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Rio Tinto seeks to produce low-carbon steel with biomass in pilot trial

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MELBOURNE, Oct 14 (Reuters) - Rio Tinto Ltd is trialing new technology that would use biomass in place of coking coal in the steelmaking process, the company said on Thursday, adding it could be a cost-effective way to cut industry carbon emissions.

The world's largest iron ore miner has developed a process over the past decade that combines the use of "sustainable" biomass - a plant or animal material used as fuel to produce electricity or heat - with microwave technology to convert iron ore to metallic iron during the steelmaking process, it said.

Steel and iron ore producers are pushing to develop technology to cut carbon emissions in line with global climate commitments by 2050 but most have focused on using hydrogen in that technology, which is not expected to be cost effective until well into the next decade. "While it's still early days and there is a lot more research and other work to do, we are keen to explore further development of this technology," said Rio Tinto Iron Ore Chief Executive Simon Trott in a statement.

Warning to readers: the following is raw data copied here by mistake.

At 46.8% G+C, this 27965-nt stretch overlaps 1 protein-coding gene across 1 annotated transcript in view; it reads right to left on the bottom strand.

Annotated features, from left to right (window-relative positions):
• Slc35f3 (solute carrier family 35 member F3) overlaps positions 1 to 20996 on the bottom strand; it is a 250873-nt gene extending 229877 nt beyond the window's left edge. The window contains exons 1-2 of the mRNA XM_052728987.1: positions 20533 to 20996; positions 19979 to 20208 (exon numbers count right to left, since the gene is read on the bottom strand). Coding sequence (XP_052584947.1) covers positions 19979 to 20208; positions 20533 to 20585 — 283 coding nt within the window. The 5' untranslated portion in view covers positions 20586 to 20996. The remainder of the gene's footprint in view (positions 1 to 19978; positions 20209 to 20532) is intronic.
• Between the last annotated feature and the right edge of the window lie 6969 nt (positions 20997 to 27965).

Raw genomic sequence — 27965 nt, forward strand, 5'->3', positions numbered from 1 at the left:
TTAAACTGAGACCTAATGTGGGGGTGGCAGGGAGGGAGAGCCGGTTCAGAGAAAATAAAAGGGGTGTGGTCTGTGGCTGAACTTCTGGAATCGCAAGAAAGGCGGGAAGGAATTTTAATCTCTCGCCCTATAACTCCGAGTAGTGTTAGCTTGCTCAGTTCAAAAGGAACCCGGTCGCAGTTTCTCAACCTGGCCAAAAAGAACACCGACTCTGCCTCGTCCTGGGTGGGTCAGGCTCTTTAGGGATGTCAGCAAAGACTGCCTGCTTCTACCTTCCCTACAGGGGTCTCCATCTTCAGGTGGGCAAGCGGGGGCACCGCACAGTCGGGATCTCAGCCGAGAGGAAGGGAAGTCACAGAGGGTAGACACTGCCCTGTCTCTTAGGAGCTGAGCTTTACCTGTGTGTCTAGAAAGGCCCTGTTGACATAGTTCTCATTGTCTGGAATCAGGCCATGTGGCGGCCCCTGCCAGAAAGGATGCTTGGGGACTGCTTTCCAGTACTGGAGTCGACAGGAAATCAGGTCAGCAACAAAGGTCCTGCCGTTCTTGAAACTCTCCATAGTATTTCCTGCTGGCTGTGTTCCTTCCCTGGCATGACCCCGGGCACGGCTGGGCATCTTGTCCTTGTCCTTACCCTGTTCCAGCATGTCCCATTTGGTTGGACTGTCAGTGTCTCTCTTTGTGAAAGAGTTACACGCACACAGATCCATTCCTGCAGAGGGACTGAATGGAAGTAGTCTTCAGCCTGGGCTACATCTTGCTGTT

The process is now being tested in a small-scale pilot plant in Germany, Rio said, adding it was looking at other ways to lower emissions in the steel value chain.

More than 70% of Rio's Scope 3 emissions, the carbon emissions produced by Rio's customers when using its products, come from converting iron ore into steel, which is among the world's most heavily polluting industries.

If this and larger-scale tests are successful, there is the potential over time for this technology to be scaled up commercially to process Rio Tinto's iron ore fines, the company said.

Rio Tinto's process uses plant matter known as lignocellulosic biomass, instead of coal, primarily as a chemical reductant. The biomass is blended with iron ore and heated by a combination of gas released by the biomass and high efficiency microwaves that can be powered by renewable energy.

Lignocellulosic biomass includes agriculture by-products such as wheat straw, corn stover, barley straw, sugar cane bagasse and purpose-grown crops, which would be sustainable sources for the process, it said. Rio Tinto researchers are working with a team at the University of Nottingham's Microwave Process Engineering Group to further develop the process.

(Reporting by Melanie Burton; Editing by Ana Nicolaci da Costa)

+613 9286 1421; Reuters Messaging: melanie.burton.thomsonreuters.com@reuters.net))
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